Objective: To describe the clinicopathological and radiologic features in five cases of primary and secondary orbital aspergillosis.
Design: Case series.
Setting: Ophthalmology department of a university hospital.
Patients: Five patients over 65 years of age with invasive rhinosino-orbital aspergillosis.
Results: Presenting features were abrupt onset of proptosis, ophthalmoplegia and blepharoptosis with precipitous visual loss. All had debilitating periorbital pain or headache, but none had orbital inflammatory signs or appeared "toxic." Predisposing causes included alcoholism, low-dose prednisone therapy and insulin-dependent diabetes mellitus. One patient, suspected of having mucormycosis based on tissue biopsy and results of potassium hydroxide preparations, harboured Aspergillus fumigatus, which grew on culture. Secondary bacterial infections developed in three patients. Three patients died from their disease despite aggressive surgical treatment, including exenteration and sinus extirpation. The one patient with primary orbital aspergillosis survived after exenteration.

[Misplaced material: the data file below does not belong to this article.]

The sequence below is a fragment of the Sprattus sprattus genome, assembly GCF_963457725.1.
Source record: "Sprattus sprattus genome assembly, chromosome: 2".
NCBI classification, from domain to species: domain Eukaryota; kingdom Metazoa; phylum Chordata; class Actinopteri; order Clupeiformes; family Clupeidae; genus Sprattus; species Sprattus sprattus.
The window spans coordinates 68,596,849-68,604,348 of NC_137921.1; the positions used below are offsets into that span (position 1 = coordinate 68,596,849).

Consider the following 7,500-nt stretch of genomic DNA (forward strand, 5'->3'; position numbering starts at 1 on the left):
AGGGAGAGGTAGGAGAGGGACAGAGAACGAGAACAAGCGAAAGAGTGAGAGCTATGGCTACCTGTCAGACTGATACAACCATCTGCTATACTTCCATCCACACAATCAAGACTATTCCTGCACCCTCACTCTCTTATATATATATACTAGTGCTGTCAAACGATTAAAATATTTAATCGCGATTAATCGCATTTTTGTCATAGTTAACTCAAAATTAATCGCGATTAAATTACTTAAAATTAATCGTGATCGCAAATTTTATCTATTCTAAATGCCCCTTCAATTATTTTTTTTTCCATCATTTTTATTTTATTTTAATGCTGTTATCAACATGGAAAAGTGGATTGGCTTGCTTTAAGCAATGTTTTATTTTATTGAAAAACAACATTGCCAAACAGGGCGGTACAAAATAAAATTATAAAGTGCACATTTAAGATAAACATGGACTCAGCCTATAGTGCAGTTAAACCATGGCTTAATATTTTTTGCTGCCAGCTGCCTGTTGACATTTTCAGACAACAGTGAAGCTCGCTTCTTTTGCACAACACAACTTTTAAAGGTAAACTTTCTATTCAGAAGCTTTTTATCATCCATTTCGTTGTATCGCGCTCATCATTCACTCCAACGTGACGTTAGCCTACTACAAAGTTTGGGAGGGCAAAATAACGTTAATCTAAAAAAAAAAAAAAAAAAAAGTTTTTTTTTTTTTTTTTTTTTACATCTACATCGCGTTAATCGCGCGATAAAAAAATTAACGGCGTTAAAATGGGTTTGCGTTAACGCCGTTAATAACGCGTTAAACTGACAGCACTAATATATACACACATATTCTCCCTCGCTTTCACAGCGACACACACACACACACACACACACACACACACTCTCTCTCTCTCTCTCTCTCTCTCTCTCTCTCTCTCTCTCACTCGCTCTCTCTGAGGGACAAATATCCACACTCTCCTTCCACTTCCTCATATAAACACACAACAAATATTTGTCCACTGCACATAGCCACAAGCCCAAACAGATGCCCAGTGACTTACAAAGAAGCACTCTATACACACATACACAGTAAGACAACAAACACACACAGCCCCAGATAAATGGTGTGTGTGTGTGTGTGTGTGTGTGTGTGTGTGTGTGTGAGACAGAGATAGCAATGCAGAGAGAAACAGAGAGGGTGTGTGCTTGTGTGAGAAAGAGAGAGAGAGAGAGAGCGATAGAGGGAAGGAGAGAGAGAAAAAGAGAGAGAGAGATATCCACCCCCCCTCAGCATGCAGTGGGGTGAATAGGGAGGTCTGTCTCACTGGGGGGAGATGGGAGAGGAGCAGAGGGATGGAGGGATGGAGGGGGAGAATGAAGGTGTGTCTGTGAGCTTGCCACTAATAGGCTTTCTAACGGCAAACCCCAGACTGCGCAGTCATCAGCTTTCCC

Conclusions: Sinonasal aspergillosis with orbital extension and primary orbital aspergillosis have a precipitous clinical course that mimics that of mucormycosis and may be fatal despite early exenteration. Computed tomography and magnetic resonance imaging of the sinuses, orbit and head provide complementary diagnostic signs. While results of potassium hydroxide preparations and tissue biopsy guide treatment of fungal infection, definitive diagnosis requires fungal culture. Relatively good vision may be associated with massive orbital and secondary intracranial extension.